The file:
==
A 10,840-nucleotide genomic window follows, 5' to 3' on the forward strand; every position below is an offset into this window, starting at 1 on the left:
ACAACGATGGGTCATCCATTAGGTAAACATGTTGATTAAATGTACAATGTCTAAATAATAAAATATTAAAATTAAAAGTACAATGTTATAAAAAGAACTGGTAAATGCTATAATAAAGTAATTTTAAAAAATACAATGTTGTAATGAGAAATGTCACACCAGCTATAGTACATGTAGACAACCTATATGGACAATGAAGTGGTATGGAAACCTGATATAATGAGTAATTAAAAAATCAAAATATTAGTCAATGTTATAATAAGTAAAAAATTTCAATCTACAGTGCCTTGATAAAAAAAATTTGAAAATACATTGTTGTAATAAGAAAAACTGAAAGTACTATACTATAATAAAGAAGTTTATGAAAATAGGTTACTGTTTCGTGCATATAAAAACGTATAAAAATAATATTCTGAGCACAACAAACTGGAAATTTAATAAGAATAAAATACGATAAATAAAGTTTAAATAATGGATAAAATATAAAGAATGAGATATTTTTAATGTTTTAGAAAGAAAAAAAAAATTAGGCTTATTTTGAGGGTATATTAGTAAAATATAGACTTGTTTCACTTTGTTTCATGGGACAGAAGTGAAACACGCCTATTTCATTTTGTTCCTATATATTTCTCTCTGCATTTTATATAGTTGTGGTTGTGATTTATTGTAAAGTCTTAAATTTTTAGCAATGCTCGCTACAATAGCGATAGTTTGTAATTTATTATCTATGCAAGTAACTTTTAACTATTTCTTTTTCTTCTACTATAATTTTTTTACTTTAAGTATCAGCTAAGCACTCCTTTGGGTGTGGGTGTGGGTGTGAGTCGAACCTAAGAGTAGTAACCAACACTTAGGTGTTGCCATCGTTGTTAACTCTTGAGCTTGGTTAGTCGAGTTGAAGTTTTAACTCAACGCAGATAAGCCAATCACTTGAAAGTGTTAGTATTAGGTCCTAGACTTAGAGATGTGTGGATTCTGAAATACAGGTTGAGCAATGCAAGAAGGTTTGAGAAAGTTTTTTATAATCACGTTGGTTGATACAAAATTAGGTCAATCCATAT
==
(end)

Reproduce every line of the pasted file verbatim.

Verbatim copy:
A 10,840-nucleotide genomic window follows, 5' to 3' on the forward strand; every position below is an offset into this window, starting at 1 on the left:
ACAACGATGGGTCATCCATTAGGTAAACATGTTGATTAAATGTACAATGTCTAAATAATAAAATATTAAAATTAAAAGTACAATGTTATAAAAAGAACTGGTAAATGCTATAATAAAGTAATTTTAAAAAATACAATGTTGTAATGAGAAATGTCACACCAGCTATAGTACATGTAGACAACCTATATGGACAATGAAGTGGTATGGAAACCTGATATAATGAGTAATTAAAAAATCAAAATATTAGTCAATGTTATAATAAGTAAAAAATTTCAATCTACAGTGCCTTGATAAAAAAAATTTGAAAATACATTGTTGTAATAAGAAAAACTGAAAGTACTATACTATAATAAAGAAGTTTATGAAAATAGGTTACTGTTTCGTGCATATAAAAACGTATAAAAATAATATTCTGAGCACAACAAACTGGAAATTTAATAAGAATAAAATACGATAAATAAAGTTTAAATAATGGATAAAATATAAAGAATGAGATATTTTTAATGTTTTAGAAAGAAAAAAAAAATTAGGCTTATTTTGAGGGTATATTAGTAAAATATAGACTTGTTTCACTTTGTTTCATGGGACAGAAGTGAAACACGCCTATTTCATTTTGTTCCTATATATTTCTCTCTGCATTTTATATAGTTGTGGTTGTGATTTATTGTAAAGTCTTAAATTTTTAGCAATGCTCGCTACAATAGCGATAGTTTGTAATTTATTATCTATGCAAGTAACTTTTAACTATTTCTTTTTCTTCTACTATAATTTTTTTACTTTAAGTATCAGCTAAGCACTCCTTTGGGTGTGGGTGTGGGTGTGAGTCGAACCTAAGAGTAGTAACCAACACTTAGGTGTTGCCATCGTTGTTAACTCTTGAGCTTGGTTAGTCGAGTTGAAGTTTTAACTCAACGCAGATAAGCCAATCACTTGAAAGTGTTAGTATTAGGTCCTAGACTTAGAGATGTGTGGATTCTGAAATACAGGTTGAGCAATGCAAGAAGGTTTGAGAAAGTTTTTTATAATCACGTTGGTTGATACAAAATTAGGTCAATCCATAT